Here's a pretty sure hunch, if there's such a thing: Most auto enthusiasts also are gaga about racing. I sure am.
The World of Outlaws Sprint Car Series visited Merced Fairgrounds Speedway last week, and the fast-moving, high-octane action from some of the nation's best drivers was something to see. I'll remember it for many years and come back for more when I can.
Brutal, insane and awesome are some of the modern superlatives that truly fit these racers. The hype is justified.
Sounds, sights and smells figure into my enjoyment of racing and the Friday night action bordered on overload.
Sprint cars have 850-horsepower V-8 engines that can produce about 9,000 rpm. That's more than double or even triple the horsepower of most any other high-performance engine for racing or street use. It's over the top.
On a dirt oval like Merced's, that meant the fastest qualifier lapped the track in 10.8 seconds with top speeds more than 100 mph.
Sprint car engines literally scream or wail. It takes only a couple of seconds to reach top speed and drivers seem to keep the throttle wide open all around the track.
To someone who loves racing, this is literally "ear candy" of the highest order. The announcer said the cars had mufflers -- although you couldn't prove it to me and I'm not complaining. Racing should be loud.
The horsepower-weight ratio has to be off the charts. The cars weigh just 1,400 pounds, including the driver. This is many hundreds of pounds lighter than street-driven cars. These cars are barely under control, certainly not the most stable and can flip over very easily. This happened a couple of times at Merced, but thankfully no one was hurt.
Sprinters have a caricateurish nature, with large wings or airfoils on top and smaller wings poised over the front wheels. They are brightly painted in the colors of their sponsors; the right rear tire is nearly two feet wide.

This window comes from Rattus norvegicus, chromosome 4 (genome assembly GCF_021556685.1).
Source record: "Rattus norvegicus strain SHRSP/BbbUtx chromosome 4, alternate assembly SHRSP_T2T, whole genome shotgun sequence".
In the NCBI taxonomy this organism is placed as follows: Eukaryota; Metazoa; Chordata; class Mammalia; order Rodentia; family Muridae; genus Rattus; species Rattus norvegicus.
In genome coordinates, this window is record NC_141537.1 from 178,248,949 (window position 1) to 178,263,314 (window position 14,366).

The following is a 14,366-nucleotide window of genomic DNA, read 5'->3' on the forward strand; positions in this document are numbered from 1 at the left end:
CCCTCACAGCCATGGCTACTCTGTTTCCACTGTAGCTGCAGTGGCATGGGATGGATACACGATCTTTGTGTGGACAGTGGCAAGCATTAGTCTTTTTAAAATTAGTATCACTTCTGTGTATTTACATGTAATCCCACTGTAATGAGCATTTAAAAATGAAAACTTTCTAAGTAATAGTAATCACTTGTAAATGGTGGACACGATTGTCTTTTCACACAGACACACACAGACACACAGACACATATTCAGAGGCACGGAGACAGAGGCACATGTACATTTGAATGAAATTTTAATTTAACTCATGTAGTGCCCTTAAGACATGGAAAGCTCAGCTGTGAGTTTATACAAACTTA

Methanol or high-octane racing gas is the fuel of choice for sprinters. Not all of the fuel gets burned up, with a distinctive, almost perfume-like smell evident as the cars circle the track.
The winner of the 40-lap feature, 56-year-old Sammy Swindell of Germantown, Tenn., also won last year's race in Merced. It's not his first rodeo; Swindell has won 277 World of Outlaws races, second only to 20-time series champion Steve Kinser, who has 570 victories.
With the grandstands full of several thousand race fans, it's clear I'm not the only one buzzing when it comes to racing. It's a shame the national touring series comes to Merced only once a year. The Outlaws series will be back in Chico and Antioch in early September but that's it for California.
Racing is just one of many elements of my love for four-wheeled vehicles. Besides sprinters, there are open-wheel Indianapolis cars that can reach speeds of more than 200 mph; full-bodied stock cars also attain triple-digit speeds.
Racing at the local level isn't quite as spectacular as the big leagues, but it's equally entertaining. Each race has a different complexion, but they are all enjoyable and something to eagerly anticipate.
Reporter Doane Yawger can be reached at (209) 385-2407 or firstname.lastname@example.org.